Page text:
We venture into the functional and evolutionary aspects of microbial symbiosis.
Bees of the genus Apis (honey bee) and Bombus (bumble bee) harbor relatively simple, but highly specific bacterial communities in their guts. This makes them ideal model systems to study a wide range of questions regarding gut microbiology and microbial symbiosis. Some of the questions we are particularly interested in are: How do characteristic gut communities evolve? What is the genetic basis of microbial symbiosis in the gut? And, how do different gut bacteria influence host biology and community dynamics?
Our research also aims to provide a better understanding of the impact of the gut microbiota on bee health. Bees are important pollinators in almost all terrestrial ecosystems and in agriculture, and recent population declines have alarmed the bee keeping industry and scientists all over the world. Therefore, a better understanding of the different factors influencing bee health is urgently needed. The gut microbiota likely displays one important factor that has been overlooked for a long time.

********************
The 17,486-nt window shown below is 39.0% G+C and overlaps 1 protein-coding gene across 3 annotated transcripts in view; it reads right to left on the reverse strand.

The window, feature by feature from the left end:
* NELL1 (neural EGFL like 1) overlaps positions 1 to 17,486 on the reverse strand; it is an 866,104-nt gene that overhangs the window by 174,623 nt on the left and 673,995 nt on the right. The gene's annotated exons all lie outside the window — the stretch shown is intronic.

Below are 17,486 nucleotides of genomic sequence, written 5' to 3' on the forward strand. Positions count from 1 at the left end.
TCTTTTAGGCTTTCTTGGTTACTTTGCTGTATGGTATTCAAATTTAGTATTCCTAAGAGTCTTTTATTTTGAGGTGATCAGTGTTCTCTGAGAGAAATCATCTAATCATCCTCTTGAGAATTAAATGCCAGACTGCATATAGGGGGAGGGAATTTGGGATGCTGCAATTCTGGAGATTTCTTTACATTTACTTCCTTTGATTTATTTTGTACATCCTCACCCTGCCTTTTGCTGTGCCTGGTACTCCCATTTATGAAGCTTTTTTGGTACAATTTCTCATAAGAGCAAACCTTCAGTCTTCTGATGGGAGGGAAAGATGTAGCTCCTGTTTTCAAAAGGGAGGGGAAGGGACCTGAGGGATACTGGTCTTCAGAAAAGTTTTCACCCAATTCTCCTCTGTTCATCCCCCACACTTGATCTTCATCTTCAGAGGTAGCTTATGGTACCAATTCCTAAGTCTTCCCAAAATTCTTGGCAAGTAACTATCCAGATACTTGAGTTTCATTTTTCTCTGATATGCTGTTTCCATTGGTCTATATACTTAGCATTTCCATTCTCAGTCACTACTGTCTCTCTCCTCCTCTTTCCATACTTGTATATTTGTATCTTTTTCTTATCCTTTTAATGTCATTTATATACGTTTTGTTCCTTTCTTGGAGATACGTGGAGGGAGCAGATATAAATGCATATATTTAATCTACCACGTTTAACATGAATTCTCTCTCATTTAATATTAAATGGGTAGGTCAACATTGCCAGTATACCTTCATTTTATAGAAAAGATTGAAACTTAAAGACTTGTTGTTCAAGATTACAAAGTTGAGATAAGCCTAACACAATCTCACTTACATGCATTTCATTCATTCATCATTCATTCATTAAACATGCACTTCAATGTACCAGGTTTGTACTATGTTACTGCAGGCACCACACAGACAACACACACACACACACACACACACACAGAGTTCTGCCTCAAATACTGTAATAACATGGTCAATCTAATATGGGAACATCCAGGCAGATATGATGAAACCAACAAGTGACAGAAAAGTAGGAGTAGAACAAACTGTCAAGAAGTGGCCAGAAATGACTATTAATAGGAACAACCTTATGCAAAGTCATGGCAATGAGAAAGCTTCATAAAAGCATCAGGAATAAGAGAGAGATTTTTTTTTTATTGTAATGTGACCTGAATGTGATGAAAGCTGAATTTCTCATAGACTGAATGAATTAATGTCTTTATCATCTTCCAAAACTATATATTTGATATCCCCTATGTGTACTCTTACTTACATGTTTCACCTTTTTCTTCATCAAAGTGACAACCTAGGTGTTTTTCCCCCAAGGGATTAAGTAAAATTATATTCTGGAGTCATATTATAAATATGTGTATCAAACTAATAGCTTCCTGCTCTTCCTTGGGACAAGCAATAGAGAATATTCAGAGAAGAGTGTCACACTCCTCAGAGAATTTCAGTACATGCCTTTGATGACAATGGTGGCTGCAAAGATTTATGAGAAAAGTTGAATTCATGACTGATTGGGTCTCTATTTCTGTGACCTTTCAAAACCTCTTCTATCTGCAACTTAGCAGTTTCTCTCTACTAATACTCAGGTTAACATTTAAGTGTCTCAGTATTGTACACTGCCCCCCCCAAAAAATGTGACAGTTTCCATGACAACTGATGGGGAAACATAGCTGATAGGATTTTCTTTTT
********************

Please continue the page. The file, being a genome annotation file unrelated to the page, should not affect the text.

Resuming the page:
We combine experimental and computational approaches in our laboratory. We use classical microbiology and molecular biology techniques, study honey bees under laboratory conditions as well as in their natural environment, exploit cutting-edge genomics and next-generation sequencing technologies, and collaborate with other scientists in Switzerland and around the globe.
Our laboratory is located at the Department of Fundamental Microbiology at the University of Lausanne providing an excellent environment for collaborations and interdisciplinary research and with a great view over the lake of Geneva and the Swiss Alps.